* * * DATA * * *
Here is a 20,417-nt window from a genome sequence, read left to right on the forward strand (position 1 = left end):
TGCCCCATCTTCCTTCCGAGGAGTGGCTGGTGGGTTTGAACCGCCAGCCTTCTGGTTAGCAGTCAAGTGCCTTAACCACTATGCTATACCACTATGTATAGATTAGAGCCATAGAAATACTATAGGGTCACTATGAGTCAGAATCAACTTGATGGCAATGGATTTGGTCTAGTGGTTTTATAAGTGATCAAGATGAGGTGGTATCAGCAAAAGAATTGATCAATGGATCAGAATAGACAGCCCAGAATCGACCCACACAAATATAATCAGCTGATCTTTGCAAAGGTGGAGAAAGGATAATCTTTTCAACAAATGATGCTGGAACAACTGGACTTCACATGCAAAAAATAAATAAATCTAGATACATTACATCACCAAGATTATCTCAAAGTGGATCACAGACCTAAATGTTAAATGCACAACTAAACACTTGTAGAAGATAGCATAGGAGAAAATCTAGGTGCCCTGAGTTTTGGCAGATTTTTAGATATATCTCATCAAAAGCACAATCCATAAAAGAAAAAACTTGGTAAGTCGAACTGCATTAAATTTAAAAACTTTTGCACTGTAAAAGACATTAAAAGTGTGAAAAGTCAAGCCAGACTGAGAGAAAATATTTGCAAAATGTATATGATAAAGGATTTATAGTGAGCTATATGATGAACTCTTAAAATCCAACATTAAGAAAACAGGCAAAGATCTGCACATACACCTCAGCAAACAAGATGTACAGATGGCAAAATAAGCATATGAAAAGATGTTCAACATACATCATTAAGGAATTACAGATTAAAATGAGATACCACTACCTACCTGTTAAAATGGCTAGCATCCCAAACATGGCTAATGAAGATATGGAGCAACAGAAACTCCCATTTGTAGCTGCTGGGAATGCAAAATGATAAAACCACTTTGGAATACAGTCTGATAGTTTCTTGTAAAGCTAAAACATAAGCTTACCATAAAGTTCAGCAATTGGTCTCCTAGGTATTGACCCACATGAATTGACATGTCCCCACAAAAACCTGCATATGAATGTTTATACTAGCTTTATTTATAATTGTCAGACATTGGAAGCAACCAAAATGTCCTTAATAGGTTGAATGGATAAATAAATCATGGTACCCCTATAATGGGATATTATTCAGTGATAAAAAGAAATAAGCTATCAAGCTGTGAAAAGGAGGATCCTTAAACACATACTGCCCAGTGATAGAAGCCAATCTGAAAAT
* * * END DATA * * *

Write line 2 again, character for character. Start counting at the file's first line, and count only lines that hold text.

TGCCCCATCTTCCTTCCGAGGAGTGGCTGGTGGGTTTGAACCGCCAGCCTTCTGGTTAGCAGTCAAGTGCCTTAACCACTATGCTATACCACTATGTATAGATTAGAGCCATAGAAATACTATAGGGTCACTATGAGTCAGAATCAACTTGATGGCAATGGATTTGGTCTAGTGGTTTTATAAGTGATCAAGATGAGGTGGTATCAGCAAAAGAATTGATCAATGGATCAGAATAGACAGCCCAGAATCGACCCACACAAATATAATCAGCTGATCTTTGCAAAGGTGGAGAAAGGATAATCTTTTCAACAAATGATGCTGGAACAACTGGACTTCACATGCAAAAAATAAATAAATCTAGATACATTACATCACCAAGATTATCTCAAAGTGGATCACAGACCTAAATGTTAAATGCACAACTAAACACTTGTAGAAGATAGCATAGGAGAAAATCTAGGTGCCCTGAGTTTTGGCAGATTTTTAGATATATCTCATCAAAAGCACAATCCATAAAAGAAAAAACTTGGTAAGTCGAACTGCATTAAATTTAAAAACTTTTGCACTGTAAAAGACATTAAAAGTGTGAAAAGTCAAGCCAGACTGAGAGAAAATATTTGCAAAATGTATATGATAAAGGATTTATAGTGAGCTATATGATGAACTCTTAAAATCCAACATTAAGAAAACAGGCAAAGATCTGCACATACACCTCAGCAAACAAGATGTACAGATGGCAAAATAAGCATATGAAAAGATGTTCAACATACATCATTAAGGAATTACAGATTAAAATGAGATACCACTACCTACCTGTTAAAATGGCTAGCATCCCAAACATGGCTAATGAAGATATGGAGCAACAGAAACTCCCATTTGTAGCTGCTGGGAATGCAAAATGATAAAACCACTTTGGAATACAGTCTGATAGTTTCTTGTAAAGCTAAAACATAAGCTTACCATAAAGTTCAGCAATTGGTCTCCTAGGTATTGACCCACATGAATTGACATGTCCCCACAAAAACCTGCATATGAATGTTTATACTAGCTTTATTTATAATTGTCAGACATTGGAAGCAACCAAAATGTCCTTAATAGGTTGAATGGATAAATAAATCATGGTACCCCTATAATGGGATATTATTCAGTGATAAAAAGAAATAAGCTATCAAGCTGTGAAAAGGAGGATCCTTAAACACATACTGCCCAGTGATAGAAGCCAATCTGAAAAT